1 Event = #event{type=click,
    2 actions=#hide{effect=blind, target=Id}},
    3 Link = #link{text="dismiss", actions=Event},
Now our module should look something like this:
    1 -module(element_notify).
    2 -compile(export_all).
    3 -include_lib("nitrogen/include/wf.inc").
    4 -include("elements.hrl").
    5 % give us a way to inspect the fields of this elements record
    6 % useful in the shell where record_info isn't available
    7 reflect() -> record_info(fields, notify).
    8 % Render the custom element
    9 render(ControlId, R) ->
   10     % get a temp id for our notify element instance
   11     Id = ControlId,
   12     % Our toplevel of the element will be a panel (div)
   13     Event = #event{type=click, actions=#hide{effect=blind, target=Id}},
   14     Link = #link{text="dismiss", actions=Event},
   15     InnerPanel = #panel{body=R#notify.msg},
   16     Panel = #panel{id=Id, body=[InnerPanel,Link]},
   17     % the element_panel module is used to render the panel element
   18     element_panel:render(Id, Panel).
This is a fully functional nitrogen element. But it's missing a crucial feature to really shine. Our third feature for this element was an optional expiration for the notification. Right now you have to click dismiss to get rid of the element on the page. But sometimes we might want the element to go away after a predetermined time. This is what our expire record field is meant to determine for us. There are three possible cases for this field.
  • set to false (the default)
  • set to some integer (the number of seconds after which we want to go away)
  • set to anything else (the error condition)
This is the kind of thing erlang's case statement was made for:
    1 case R#notify.expire of
    2   false ->
    3     undefined;
    4   N when is_integer(N) ->
    5     % we expire in this many seconds
    6     wf:wire(Id, #event{type='timer', delay=N, actions=#hide{effect=blind, target=Id}});
    7   _ ->
    8     % log error and don't expire
    9     undefined
   10 end
Notice the wf:wire statement. wf:wire is an alternate way to add events to a nitrogen element. Just specify the id and then the event record/javascript string you want to use. I've noticed that for events of type timer wf:wire works better than assigning them to the actions field of the event record. No idea why because I have not looked into it real closely yet. Now our module looks like this:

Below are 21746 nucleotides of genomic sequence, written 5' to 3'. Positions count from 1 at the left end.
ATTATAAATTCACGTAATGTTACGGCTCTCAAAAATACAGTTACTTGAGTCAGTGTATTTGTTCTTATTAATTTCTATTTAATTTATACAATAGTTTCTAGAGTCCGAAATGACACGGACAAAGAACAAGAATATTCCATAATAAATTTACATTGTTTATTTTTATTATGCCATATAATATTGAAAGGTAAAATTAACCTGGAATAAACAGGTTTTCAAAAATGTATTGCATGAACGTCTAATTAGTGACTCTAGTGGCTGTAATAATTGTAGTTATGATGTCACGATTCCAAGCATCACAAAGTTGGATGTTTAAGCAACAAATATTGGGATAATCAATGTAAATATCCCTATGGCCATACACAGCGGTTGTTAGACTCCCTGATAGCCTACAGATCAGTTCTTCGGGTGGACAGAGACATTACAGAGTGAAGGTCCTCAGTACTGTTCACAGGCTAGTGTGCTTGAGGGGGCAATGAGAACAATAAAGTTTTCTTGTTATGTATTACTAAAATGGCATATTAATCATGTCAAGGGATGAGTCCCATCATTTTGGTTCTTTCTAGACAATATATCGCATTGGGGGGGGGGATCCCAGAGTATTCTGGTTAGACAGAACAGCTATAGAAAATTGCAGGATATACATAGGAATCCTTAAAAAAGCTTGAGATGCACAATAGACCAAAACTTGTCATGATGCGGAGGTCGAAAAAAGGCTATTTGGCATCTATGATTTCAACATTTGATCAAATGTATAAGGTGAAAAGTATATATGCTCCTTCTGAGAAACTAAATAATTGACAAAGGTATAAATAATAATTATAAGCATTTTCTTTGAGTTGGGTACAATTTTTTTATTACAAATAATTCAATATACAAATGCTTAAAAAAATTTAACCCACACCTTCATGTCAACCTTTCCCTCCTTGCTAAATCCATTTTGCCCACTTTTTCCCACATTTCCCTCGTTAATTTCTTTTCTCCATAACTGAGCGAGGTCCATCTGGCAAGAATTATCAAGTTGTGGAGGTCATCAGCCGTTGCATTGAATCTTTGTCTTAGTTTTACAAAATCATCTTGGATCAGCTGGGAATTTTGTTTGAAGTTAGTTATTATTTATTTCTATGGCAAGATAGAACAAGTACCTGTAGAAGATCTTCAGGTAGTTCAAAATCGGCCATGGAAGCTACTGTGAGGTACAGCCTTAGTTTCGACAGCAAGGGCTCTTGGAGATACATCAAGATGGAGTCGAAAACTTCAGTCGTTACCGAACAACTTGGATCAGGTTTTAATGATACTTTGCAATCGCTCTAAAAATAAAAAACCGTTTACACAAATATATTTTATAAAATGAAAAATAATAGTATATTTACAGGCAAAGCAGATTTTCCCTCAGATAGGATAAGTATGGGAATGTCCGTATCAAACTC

1 -module(element_notify).
    2 -compile(export_all).
    3 -include_lib("nitrogen/include/wf.inc").
    4 -include("elements.hrl").
    5 % give us a way to inspect the fields of this elements record
    6 % useful in the shell where record_info isn't available
    7 reflect() ->record_info(fields, notify).
    8 % Render the custom element
    9 render(_, R) ->
   10   % get a temp id for our notify element instance
   11   Id = ControlId,
   12   % Our toplevel of the element will be a panel (div)
   13   case R#notify.expire of
   14     false ->
   15       undefined;
   16     N when is_integer(N) ->
   17       % we expire in this many seconds
   18       wf:wire(Id, #event{type='timer', delay=N, actions=#hide{effect=blind, target=Id}});
   19     _ ->
   20       % log error and don't expire
   21       undefined
   22   end,
   23   Event = #event{type=click, actions=#hide{effect=blind, target=Id}},
   24   Link = #link{text="dismiss", actions=Event},
   25   InnerPanel = #panel{body=R#notify.msg},
   26   Panel = #panel{id=Id, body=[InnerPanel,Link]},
   27   % the element_panel module is used to render the panel element
   28   element_panel:render(ControlId, Panel).
We have now fulfilled all of our criteria for the element. It shows a message of our choosing. It can be dismissed with a click. And it has an optional expiration. One last thing to really polish it off though would to allow styling through the use of css classes. The ELEMENT_BASE macro we used in our record definition gives our element a class field. We can use that to set our Panel's class, allowing any user of the element to set the class as they wish like so:
    1 Panel = #panel{id=Id, class=["notify ", R#notify.class],
    2 body=[InnerPanel,Link]},
This gives us the final module for our custom element:
    1 -module(element_notify).
    2 -compile(export_all).
    3 -include_lib("nitrogen/include/wf.inc").
    4 -include("elements.hrl").
    5 % give us a way to inspect the fields of this elements record
    6 % useful in the shell where record_info isn't available
    7 reflect() -> record_info(fields, notify).
    8   % Render the custom element
    9   render(_, R) ->
   10   % get a temp id for our notify element instance
   11   Id = ControlId,
   12   % Our toplevel of the element will be a panel (div)
   13   case R#notify.expire of
   14     false ->
   15       undefined;
   16     N when is_integer(N) ->
   17       % we expire in this many seconds
   18       wf:wire(Id, #event{type='timer', delay=N, actions=#hide{effect=blind, target=Id}});
   19     _ ->
   20       % log error and don't expire
   21       undefined
   22   end,
   23   Event = #event{type=click, actions=#hide{effect=blind, target=Id}},
   24   Link = #link{text="dismiss", actions=Event},
   25   InnerPanel = #panel{body=R#notify.msg},
   26   Panel = #panel{id=Id, class=["notify ", R#notify.class],
   27   body=[InnerPanel,Link]},
   28   % the element_panel module is used to render the panel element
   29   element_panel:render(ControlId, Panel).
I will cover delegated events and more advanced topics in a later tutorial.